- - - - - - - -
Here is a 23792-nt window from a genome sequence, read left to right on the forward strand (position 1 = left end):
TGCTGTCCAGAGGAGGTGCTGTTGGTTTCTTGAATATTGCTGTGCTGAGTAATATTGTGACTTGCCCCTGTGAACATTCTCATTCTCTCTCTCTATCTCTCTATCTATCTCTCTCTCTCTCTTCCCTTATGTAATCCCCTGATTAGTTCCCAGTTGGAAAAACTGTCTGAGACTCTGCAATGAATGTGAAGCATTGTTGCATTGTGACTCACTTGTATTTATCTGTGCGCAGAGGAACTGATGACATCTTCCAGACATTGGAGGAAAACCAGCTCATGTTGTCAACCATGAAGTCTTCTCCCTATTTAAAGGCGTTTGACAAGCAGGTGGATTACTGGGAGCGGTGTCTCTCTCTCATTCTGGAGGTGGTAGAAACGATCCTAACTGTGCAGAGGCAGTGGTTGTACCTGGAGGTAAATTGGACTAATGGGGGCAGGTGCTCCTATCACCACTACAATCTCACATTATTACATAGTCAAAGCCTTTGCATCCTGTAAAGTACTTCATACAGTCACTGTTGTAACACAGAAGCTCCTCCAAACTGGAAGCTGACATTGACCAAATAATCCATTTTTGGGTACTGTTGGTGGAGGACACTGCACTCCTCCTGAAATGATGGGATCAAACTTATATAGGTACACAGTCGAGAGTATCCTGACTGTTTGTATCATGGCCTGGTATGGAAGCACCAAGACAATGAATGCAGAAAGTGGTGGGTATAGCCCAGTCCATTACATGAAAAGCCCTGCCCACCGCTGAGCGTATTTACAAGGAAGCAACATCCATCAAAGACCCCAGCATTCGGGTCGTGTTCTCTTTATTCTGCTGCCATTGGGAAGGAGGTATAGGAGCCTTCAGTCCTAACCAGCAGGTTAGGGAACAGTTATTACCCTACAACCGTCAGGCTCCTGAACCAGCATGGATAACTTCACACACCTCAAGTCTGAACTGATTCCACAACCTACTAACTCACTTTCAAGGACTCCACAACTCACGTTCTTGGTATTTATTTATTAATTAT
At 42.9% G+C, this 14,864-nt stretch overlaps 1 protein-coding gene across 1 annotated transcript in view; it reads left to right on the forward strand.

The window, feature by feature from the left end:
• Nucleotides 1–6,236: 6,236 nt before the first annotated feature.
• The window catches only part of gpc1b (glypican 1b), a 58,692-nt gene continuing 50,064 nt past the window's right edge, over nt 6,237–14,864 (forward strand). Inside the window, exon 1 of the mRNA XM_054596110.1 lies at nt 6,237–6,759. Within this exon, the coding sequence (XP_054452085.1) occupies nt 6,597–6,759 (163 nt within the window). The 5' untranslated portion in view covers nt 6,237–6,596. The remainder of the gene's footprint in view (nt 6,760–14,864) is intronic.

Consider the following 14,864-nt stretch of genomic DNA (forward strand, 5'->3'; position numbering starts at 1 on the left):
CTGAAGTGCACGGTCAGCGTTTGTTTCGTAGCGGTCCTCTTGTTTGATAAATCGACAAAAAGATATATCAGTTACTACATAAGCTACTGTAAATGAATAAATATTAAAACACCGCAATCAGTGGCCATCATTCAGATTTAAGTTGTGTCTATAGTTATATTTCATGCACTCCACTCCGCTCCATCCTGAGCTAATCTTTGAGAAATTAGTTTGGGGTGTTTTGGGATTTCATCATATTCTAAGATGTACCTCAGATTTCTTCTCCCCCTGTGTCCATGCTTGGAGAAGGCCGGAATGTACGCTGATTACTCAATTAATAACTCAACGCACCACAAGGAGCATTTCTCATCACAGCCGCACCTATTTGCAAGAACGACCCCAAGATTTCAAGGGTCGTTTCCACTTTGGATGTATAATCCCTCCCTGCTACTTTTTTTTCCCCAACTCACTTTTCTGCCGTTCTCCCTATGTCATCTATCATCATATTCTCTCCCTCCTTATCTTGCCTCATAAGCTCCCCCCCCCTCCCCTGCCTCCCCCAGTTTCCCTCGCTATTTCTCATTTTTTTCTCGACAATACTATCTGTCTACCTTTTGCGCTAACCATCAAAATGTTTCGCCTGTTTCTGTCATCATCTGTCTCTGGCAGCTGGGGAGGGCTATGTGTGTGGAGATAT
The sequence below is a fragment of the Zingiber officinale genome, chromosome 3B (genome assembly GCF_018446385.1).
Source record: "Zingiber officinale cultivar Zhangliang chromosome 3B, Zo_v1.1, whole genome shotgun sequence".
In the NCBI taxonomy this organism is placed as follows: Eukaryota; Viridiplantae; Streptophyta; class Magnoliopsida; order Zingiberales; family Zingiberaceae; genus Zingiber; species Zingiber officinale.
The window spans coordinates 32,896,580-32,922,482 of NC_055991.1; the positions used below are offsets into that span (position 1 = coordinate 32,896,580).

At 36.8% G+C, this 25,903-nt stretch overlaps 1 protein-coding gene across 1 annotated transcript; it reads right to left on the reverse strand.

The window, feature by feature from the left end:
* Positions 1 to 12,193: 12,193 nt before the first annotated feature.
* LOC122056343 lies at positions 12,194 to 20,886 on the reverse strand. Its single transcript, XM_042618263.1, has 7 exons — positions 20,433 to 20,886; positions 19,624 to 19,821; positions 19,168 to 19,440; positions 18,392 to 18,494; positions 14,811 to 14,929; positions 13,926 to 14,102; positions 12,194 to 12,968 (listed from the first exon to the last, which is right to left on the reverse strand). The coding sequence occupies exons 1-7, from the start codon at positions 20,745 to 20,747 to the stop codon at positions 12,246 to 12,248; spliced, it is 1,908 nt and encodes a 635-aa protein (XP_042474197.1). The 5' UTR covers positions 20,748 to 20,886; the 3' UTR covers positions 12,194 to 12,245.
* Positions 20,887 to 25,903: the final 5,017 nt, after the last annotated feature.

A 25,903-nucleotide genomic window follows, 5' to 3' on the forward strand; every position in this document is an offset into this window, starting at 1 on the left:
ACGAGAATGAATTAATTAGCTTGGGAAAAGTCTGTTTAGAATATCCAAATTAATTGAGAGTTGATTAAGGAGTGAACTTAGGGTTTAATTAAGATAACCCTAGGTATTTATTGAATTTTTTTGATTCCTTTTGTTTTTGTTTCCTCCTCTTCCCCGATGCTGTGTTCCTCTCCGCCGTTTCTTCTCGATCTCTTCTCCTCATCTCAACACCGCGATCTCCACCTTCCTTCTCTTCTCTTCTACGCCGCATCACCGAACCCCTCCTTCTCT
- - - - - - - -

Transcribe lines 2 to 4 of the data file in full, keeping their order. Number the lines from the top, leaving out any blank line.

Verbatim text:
TGCTGTCCAGAGGAGGTGCTGTTGGTTTCTTGAATATTGCTGTGCTGAGTAATATTGTGACTTGCCCCTGTGAACATTCTCATTCTCTCTCTCTATCTCTCTATCTATCTCTCTCTCTCTCTTCCCTTATGTAATCCCCTGATTAGTTCCCAGTTGGAAAAACTGTCTGAGACTCTGCAATGAATGTGAAGCATTGTTGCATTGTGACTCACTTGTATTTATCTGTGCGCAGAGGAACTGATGACATCTTCCAGACATTGGAGGAAAACCAGCTCATGTTGTCAACCATGAAGTCTTCTCCCTATTTAAAGGCGTTTGACAAGCAGGTGGATTACTGGGAGCGGTGTCTCTCTCTCATTCTGGAGGTGGTAGAAACGATCCTAACTGTGCAGAGGCAGTGGTTGTACCTGGAGGTAAATTGGACTAATGGGGGCAGGTGCTCCTATCACCACTACAATCTCACATTATTACATAGTCAAAGCCTTTGCATCCTGTAAAGTACTTCATACAGTCACTGTTGTAACACAGAAGCTCCTCCAAACTGGAAGCTGACATTGACCAAATAATCCATTTTTGGGTACTGTTGGTGGAGGACACTGCACTCCTCCTGAAATGATGGGATCAAACTTATATAGGTACACAGTCGAGAGTATCCTGACTGTTTGTATCATGGCCTGGTATGGAAGCACCAAGACAATGAATGCAGAAAGTGGTGGGTATAGCCCAGTCCATTACATGAAAAGCCCTGCCCACCGCTGAGCGTATTTACAAGGAAGCAACATCCATCAAAGACCCCAGCATTCGGGTCGTGTTCTCTTTATTCTGCTGCCATTGGGAAGGAGGTATAGGAGCCTTCAGTCCTAACCAGCAGGTTAGGGAACAGTTATTACCCTACAACCGTCAGGCTCCTGAACCAGCATGGATAACTTCACACACCTCAAGTCTGAACTGATTCCACAACCTACTAACTCACTTTCAAGGACTCCACAACTCACGTTCTTGGTATTTATTTATTAATTAT
At 42.9% G+C, this 14,864-nt stretch overlaps 1 protein-coding gene across 1 annotated transcript in view; it reads left to right on the forward strand.

The window, feature by feature from the left end: